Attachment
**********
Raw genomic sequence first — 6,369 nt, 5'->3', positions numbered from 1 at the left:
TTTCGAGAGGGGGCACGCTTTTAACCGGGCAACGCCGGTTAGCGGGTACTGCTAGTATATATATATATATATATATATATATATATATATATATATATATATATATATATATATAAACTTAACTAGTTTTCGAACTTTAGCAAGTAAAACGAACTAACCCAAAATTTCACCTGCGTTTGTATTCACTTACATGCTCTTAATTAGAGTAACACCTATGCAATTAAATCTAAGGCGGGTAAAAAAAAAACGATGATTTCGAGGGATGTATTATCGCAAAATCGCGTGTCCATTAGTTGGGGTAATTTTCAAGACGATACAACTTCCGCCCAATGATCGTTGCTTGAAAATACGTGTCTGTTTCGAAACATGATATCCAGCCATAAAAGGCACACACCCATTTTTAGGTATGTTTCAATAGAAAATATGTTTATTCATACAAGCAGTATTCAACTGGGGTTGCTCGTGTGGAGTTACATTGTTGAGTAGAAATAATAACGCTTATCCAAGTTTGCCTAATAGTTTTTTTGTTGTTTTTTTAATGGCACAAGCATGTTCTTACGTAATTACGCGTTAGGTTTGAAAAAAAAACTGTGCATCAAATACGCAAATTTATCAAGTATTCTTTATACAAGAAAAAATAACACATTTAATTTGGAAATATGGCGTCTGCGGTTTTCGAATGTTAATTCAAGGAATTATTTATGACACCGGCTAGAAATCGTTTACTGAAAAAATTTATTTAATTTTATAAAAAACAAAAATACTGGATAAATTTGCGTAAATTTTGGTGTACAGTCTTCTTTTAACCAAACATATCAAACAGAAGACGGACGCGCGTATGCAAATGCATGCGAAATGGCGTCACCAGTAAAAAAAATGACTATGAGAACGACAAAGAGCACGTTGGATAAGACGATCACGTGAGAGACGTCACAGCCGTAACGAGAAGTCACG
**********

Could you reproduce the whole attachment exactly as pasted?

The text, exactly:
Raw genomic sequence first — 6,369 nt, 5'->3', positions numbered from 1 at the left:
TTTCGAGAGGGGGCACGCTTTTAACCGGGCAACGCCGGTTAGCGGGTACTGCTAGTATATATATATATATATATATATATATATATATATATATATATATATATATATATATATAAACTTAACTAGTTTTCGAACTTTAGCAAGTAAAACGAACTAACCCAAAATTTCACCTGCGTTTGTATTCACTTACATGCTCTTAATTAGAGTAACACCTATGCAATTAAATCTAAGGCGGGTAAAAAAAAAACGATGATTTCGAGGGATGTATTATCGCAAAATCGCGTGTCCATTAGTTGGGGTAATTTTCAAGACGATACAACTTCCGCCCAATGATCGTTGCTTGAAAATACGTGTCTGTTTCGAAACATGATATCCAGCCATAAAAGGCACACACCCATTTTTAGGTATGTTTCAATAGAAAATATGTTTATTCATACAAGCAGTATTCAACTGGGGTTGCTCGTGTGGAGTTACATTGTTGAGTAGAAATAATAACGCTTATCCAAGTTTGCCTAATAGTTTTTTTGTTGTTTTTTTAATGGCACAAGCATGTTCTTACGTAATTACGCGTTAGGTTTGAAAAAAAAACTGTGCATCAAATACGCAAATTTATCAAGTATTCTTTATACAAGAAAAAATAACACATTTAATTTGGAAATATGGCGTCTGCGGTTTTCGAATGTTAATTCAAGGAATTATTTATGACACCGGCTAGAAATCGTTTACTGAAAAAATTTATTTAATTTTATAAAAAACAAAAATACTGGATAAATTTGCGTAAATTTTGGTGTACAGTCTTCTTTTAACCAAACATATCAAACAGAAGACGGACGCGCGTATGCAAATGCATGCGAAATGGCGTCACCAGTAAAAAAAATGACTATGAGAACGACAAAGAGCACGTTGGATAAGACGATCACGTGAGAGACGTCACAGCCGTAACGAGAAGTCACG